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E.W. Stover and D.W. Greene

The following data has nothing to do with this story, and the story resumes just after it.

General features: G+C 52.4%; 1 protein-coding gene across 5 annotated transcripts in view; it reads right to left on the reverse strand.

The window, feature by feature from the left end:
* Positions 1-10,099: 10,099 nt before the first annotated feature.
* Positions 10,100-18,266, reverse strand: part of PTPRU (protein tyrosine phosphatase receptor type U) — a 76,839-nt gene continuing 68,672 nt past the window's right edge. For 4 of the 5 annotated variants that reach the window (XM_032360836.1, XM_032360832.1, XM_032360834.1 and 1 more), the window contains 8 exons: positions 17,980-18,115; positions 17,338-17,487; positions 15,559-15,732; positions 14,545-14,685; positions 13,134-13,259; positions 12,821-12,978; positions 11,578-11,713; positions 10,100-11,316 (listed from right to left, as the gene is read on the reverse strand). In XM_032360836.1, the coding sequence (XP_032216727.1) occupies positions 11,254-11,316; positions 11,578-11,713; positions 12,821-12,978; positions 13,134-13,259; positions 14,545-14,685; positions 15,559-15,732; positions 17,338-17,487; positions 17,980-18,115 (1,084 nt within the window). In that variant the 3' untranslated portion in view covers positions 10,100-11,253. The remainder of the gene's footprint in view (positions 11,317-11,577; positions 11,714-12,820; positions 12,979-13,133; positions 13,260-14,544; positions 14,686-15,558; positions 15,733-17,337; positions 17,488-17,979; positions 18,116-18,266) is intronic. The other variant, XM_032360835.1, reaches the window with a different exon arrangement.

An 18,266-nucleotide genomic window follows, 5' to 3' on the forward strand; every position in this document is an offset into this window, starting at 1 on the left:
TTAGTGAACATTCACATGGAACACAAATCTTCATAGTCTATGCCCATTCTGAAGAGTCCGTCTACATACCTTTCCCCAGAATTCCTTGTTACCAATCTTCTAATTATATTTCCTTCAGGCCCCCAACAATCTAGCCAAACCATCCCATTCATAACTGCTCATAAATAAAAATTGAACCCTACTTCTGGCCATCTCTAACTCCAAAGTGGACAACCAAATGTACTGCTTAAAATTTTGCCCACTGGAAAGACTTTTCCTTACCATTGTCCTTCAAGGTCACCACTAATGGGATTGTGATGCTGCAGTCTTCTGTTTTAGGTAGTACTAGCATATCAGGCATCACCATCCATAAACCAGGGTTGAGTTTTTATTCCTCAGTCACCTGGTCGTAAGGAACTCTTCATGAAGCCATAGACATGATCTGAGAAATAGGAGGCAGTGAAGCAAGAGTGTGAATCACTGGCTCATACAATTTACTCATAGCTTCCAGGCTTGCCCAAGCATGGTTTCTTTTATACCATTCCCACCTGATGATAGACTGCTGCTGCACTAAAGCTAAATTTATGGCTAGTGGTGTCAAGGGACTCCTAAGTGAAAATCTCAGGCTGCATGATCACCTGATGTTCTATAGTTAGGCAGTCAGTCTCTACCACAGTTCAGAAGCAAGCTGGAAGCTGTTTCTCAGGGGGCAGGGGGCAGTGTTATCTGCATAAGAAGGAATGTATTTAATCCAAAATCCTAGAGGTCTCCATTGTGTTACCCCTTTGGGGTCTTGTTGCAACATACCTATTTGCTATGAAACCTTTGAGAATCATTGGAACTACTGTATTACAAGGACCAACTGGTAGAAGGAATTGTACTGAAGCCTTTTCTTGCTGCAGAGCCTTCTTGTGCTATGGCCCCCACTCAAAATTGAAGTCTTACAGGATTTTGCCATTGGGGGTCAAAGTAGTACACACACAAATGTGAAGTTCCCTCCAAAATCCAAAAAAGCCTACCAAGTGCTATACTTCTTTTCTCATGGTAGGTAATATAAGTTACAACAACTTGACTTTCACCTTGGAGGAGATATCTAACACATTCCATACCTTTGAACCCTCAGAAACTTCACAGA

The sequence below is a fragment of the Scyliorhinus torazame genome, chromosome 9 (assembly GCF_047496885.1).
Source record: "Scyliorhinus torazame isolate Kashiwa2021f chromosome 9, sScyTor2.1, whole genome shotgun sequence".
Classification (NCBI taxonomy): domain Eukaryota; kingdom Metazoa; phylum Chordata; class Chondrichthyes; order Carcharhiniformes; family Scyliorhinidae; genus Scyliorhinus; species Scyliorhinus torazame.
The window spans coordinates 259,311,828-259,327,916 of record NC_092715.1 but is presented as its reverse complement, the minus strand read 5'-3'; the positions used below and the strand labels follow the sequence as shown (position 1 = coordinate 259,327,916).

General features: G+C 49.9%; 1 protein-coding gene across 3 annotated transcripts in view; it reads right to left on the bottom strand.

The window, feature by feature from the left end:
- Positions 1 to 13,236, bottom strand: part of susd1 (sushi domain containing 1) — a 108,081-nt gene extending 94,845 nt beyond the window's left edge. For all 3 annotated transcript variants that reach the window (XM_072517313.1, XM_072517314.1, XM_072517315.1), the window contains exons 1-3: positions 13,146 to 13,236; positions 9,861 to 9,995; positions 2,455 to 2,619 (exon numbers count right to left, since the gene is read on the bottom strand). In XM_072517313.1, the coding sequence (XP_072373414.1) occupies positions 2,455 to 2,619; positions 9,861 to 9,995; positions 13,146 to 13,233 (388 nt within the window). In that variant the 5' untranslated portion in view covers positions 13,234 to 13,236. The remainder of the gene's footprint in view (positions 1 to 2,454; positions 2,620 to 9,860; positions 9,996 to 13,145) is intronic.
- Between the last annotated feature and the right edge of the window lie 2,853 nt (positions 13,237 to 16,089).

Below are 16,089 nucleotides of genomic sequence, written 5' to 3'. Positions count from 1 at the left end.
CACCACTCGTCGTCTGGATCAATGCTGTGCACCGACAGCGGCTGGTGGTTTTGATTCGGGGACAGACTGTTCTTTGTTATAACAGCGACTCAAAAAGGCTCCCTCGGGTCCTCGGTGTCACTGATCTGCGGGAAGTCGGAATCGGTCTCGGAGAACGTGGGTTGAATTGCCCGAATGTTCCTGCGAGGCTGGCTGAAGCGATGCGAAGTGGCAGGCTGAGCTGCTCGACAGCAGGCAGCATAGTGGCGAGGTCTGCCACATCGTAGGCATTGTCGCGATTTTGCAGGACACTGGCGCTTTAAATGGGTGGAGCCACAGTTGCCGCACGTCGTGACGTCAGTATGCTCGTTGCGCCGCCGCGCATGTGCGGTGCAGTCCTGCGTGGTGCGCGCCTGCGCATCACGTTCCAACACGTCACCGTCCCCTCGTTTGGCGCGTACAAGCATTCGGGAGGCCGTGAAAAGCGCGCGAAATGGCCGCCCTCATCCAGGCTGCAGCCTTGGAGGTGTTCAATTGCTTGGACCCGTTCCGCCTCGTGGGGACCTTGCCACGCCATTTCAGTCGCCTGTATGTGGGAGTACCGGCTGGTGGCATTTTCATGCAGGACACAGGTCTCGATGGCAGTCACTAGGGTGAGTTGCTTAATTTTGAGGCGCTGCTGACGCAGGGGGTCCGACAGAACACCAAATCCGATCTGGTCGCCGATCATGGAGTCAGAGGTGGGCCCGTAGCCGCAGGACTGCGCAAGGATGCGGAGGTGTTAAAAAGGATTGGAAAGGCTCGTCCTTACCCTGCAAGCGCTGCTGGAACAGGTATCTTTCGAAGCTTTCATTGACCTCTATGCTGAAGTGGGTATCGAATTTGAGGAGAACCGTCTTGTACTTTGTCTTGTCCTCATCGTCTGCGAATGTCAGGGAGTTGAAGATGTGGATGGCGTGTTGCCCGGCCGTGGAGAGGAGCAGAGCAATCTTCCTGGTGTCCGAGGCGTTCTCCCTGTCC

Plant response to foliar application of plant growth regulators (PGRs) is often variable, in part due to environmental factors. Weather prior to application is thought to influence cuticle development and thus PGR uptake. For example, in growth chamber studies foliar uptake of 1-naphthaleneacetic acid (NAA) is sometimes increased when fruit trees are placed in low temperature and high humidity several weeks prior to application. Environmental conditions over an extended period of time after application may influence PGR conversion to active form (e.g., ethephon), PGR metabolism, or metabolic factors that affect PGR activity in the plant. The effects of environmental conditions on PGR uptake have been investigated extensively in laboratory studies. In many cases, uptake is clearly increased by high temperatures immediately after application. Laboratory studies report a linear positive correlation between temperature and uptake and greater temperature response above 25 °C (77.0 °F). High humidity and longer drying time often are also reported to increase PGR uptake in laboratory studies. These results are consistent with many grower observations on effects of weather on chemical thinning and have been incorporated into many product labels and extension recommendations. However, relatively few field experiments have been reported in which the relationship between PGR response and environmental conditions were assessed. Wash-off studies have demonstrated that rain shortly after application may reduce efficacy of NAA. Several studies demonstrate environmental interaction with metabolic activity involved in PGR action. For example, shading after thinner application is reported to increase fruitlet abscission and enhance effectiveness of some thinning agents. Chemical thinning of apples (Malus ×domestica) with ethephon is reported to correlate strongly with temperature in the days after application, while studies suggest that higher temperatures after aminoethoxyvinylglycine (AVG) application may reduce control of preharvest drop. However, the stage of fruitlet development at apple thinning often appears to be more important than environmental conditions at the time of PGR application. In addition, field experiments indicate that longer drying times at lower temperatures seem to largely compensate for greater uptake rates at higher temperatures. This paper discusses data from published and previously unpublished experiments in order to understand the effects of environment on PGR response variability.